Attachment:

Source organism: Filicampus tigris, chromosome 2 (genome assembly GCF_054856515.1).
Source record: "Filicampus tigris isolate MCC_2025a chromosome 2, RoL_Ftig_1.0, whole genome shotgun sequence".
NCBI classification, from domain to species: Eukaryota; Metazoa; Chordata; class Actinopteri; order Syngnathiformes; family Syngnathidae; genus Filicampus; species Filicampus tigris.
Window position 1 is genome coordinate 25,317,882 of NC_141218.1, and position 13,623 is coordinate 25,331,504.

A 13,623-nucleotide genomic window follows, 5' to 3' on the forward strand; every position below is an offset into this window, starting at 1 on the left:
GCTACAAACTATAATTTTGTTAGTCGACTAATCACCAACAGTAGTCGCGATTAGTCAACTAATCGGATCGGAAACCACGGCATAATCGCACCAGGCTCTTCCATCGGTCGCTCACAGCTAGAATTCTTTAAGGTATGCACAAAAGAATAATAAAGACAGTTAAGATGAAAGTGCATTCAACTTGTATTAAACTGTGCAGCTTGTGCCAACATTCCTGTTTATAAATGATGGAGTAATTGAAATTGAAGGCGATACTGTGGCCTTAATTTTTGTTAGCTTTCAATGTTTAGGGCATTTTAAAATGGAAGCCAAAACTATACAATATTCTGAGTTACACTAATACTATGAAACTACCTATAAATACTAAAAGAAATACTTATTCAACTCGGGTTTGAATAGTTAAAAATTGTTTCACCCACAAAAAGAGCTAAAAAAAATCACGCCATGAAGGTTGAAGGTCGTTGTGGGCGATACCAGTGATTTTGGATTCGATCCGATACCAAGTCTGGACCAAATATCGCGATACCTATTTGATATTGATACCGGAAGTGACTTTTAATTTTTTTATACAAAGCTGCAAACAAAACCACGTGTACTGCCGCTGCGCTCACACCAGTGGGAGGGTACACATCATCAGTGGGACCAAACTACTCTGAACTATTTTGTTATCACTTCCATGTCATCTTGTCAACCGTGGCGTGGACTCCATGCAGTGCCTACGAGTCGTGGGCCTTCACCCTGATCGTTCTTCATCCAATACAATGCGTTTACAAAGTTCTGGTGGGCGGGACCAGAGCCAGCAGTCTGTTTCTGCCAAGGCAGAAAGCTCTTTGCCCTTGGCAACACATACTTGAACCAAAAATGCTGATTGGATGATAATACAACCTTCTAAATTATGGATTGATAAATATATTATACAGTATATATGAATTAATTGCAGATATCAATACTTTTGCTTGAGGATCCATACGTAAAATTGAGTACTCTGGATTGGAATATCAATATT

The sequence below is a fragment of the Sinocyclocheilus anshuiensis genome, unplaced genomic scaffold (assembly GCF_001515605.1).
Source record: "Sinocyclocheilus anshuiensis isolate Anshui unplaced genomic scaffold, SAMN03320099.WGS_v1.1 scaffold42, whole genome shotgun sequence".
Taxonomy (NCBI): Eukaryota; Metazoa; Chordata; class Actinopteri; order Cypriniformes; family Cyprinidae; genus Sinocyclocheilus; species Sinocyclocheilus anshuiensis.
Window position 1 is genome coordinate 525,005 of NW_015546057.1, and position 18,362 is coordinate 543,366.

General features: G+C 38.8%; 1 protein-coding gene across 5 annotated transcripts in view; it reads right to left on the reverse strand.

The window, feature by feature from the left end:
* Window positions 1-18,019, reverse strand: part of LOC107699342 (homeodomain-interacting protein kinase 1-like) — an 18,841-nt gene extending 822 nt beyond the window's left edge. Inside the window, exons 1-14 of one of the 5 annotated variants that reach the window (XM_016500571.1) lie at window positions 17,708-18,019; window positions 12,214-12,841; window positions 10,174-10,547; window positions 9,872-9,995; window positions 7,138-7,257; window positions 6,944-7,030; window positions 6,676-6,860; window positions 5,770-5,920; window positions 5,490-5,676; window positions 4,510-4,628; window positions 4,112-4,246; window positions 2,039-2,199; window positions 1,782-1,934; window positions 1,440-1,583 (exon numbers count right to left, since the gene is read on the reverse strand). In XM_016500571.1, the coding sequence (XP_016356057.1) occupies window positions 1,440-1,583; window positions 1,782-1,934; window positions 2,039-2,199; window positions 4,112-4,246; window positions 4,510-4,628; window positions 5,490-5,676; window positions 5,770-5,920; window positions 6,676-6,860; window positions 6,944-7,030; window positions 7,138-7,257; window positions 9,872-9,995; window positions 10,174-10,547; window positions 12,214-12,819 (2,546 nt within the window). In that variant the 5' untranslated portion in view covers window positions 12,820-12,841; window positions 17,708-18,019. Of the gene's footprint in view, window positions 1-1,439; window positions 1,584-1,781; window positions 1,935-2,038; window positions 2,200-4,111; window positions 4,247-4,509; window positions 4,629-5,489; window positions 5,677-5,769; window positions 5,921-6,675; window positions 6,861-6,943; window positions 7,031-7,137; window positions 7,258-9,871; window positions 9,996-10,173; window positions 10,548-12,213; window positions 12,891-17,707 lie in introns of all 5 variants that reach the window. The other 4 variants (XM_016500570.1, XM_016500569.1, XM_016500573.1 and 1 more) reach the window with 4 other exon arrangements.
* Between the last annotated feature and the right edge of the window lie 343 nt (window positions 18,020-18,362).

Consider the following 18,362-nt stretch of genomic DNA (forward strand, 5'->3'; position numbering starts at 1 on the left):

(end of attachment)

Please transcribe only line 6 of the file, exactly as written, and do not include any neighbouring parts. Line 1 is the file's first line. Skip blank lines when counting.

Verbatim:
GCTACAAACTATAATTTTGTTAGTCGACTAATCACCAACAGTAGTCGCGATTAGTCAACTAATCGGATCGGAAACCACGGCATAATCGCACCAGGCTCTTCCATCGGTCGCTCACAGCTAGAATTCTTTAAGGTATGCACAAAAGAATAATAAAGACAGTTAAGATGAAAGTGCATTCAACTTGTATTAAACTGTGCAGCTTGTGCCAACATTCCTGTTTATAAATGATGGAGTAATTGAAATTGAAGGCGATACTGTGGCCTTAATTTTTGTTAGCTTTCAATGTTTAGGGCATTTTAAAATGGAAGCCAAAACTATACAATATTCTGAGTTACACTAATACTATGAAACTACCTATAAATACTAAAAGAAATACTTATTCAACTCGGGTTTGAATAGTTAAAAATTGTTTCACCCACAAAAAGAGCTAAAAAAAATCACGCCATGAAGGTTGAAGGTCGTTGTGGGCGATACCAGTGATTTTGGATTCGATCCGATACCAAGTCTGGACCAAATATCGCGATACCTATTTGATATTGATACCGGAAGTGACTTTTAATTTTTTTATACAAAGCTGCAAACAAAACCACGTGTACTGCCGCTGCGCTCACACCAGTGGGAGGGTACACATCATCAGTGGGACCAAACTACTCTGAACTATTTTGTTATCACTTCCATGTCATCTTGTCAACCGTGGCGTGGACTCCATGCAGTGCCTACGAGTCGTGGGCCTTCACCCTGATCGTTCTTCATCCAATACAATGCGTTTACAAAGTTCTGGTGGGCGGGACCAGAGCCAGCAGTCTGTTTCTGCCAAGGCAGAAAGCTCTTTGCCCTTGGCAACACATACTTGAACCAAAAATGCTGATTGGATGATAATACAACCTTCTAAATTATGGATTGATAAATATATTATACAGTATATATGAATTAATTGCAGATATCAATACTTTTGCTTGAGGATCCATACGTAAAATTGAGTACTCTGGATTGGAATATCAATATT